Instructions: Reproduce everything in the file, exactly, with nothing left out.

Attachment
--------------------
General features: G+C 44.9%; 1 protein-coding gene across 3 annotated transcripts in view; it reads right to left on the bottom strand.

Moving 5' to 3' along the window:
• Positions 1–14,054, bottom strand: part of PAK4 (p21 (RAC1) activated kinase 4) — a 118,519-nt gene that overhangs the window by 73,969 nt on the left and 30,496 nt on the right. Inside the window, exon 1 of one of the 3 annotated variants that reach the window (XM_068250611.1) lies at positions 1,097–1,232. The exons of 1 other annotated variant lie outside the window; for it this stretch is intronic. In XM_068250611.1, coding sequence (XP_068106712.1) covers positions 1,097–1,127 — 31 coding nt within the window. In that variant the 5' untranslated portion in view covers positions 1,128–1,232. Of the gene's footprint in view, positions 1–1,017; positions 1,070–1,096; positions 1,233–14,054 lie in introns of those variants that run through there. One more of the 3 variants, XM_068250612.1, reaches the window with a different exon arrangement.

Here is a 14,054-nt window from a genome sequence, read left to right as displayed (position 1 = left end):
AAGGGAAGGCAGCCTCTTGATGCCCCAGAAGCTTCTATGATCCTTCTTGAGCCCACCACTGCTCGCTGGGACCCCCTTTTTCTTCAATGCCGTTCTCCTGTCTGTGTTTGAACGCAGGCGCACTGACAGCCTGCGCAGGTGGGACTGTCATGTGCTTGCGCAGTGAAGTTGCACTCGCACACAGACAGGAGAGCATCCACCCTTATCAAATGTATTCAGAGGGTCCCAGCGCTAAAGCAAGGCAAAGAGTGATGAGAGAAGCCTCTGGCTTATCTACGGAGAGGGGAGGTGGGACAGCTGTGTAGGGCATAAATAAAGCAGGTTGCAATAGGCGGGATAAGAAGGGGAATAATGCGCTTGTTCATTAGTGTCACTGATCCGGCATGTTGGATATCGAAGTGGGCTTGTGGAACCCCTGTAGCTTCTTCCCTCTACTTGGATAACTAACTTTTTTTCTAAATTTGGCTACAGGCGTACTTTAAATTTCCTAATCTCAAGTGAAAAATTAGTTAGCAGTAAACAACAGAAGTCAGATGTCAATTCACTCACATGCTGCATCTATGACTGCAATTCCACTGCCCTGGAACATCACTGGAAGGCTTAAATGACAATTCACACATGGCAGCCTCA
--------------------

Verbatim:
General features: G+C 44.9%; 1 protein-coding gene across 3 annotated transcripts in view; it reads right to left on the bottom strand.

Moving 5' to 3' along the window:
• Positions 1–14,054, bottom strand: part of PAK4 (p21 (RAC1) activated kinase 4) — a 118,519-nt gene that overhangs the window by 73,969 nt on the left and 30,496 nt on the right. Inside the window, exon 1 of one of the 3 annotated variants that reach the window (XM_068250611.1) lies at positions 1,097–1,232. The exons of 1 other annotated variant lie outside the window; for it this stretch is intronic. In XM_068250611.1, coding sequence (XP_068106712.1) covers positions 1,097–1,127 — 31 coding nt within the window. In that variant the 5' untranslated portion in view covers positions 1,128–1,232. Of the gene's footprint in view, positions 1–1,017; positions 1,070–1,096; positions 1,233–14,054 lie in introns of those variants that run through there. One more of the 3 variants, XM_068250612.1, reaches the window with a different exon arrangement.

Here is a 14,054-nt window from a genome sequence, read left to right as displayed (position 1 = left end):
AAGGGAAGGCAGCCTCTTGATGCCCCAGAAGCTTCTATGATCCTTCTTGAGCCCACCACTGCTCGCTGGGACCCCCTTTTTCTTCAATGCCGTTCTCCTGTCTGTGTTTGAACGCAGGCGCACTGACAGCCTGCGCAGGTGGGACTGTCATGTGCTTGCGCAGTGAAGTTGCACTCGCACACAGACAGGAGAGCATCCACCCTTATCAAATGTATTCAGAGGGTCCCAGCGCTAAAGCAAGGCAAAGAGTGATGAGAGAAGCCTCTGGCTTATCTACGGAGAGGGGAGGTGGGACAGCTGTGTAGGGCATAAATAAAGCAGGTTGCAATAGGCGGGATAAGAAGGGGAATAATGCGCTTGTTCATTAGTGTCACTGATCCGGCATGTTGGATATCGAAGTGGGCTTGTGGAACCCCTGTAGCTTCTTCCCTCTACTTGGATAACTAACTTTTTTTCTAAATTTGGCTACAGGCGTACTTTAAATTTCCTAATCTCAAGTGAAAAATTAGTTAGCAGTAAACAACAGAAGTCAGATGTCAATTCACTCACATGCTGCATCTATGACTGCAATTCCACTGCCCTGGAACATCACTGGAAGGCTTAAATGACAATTCACACATGGCAGCCTCA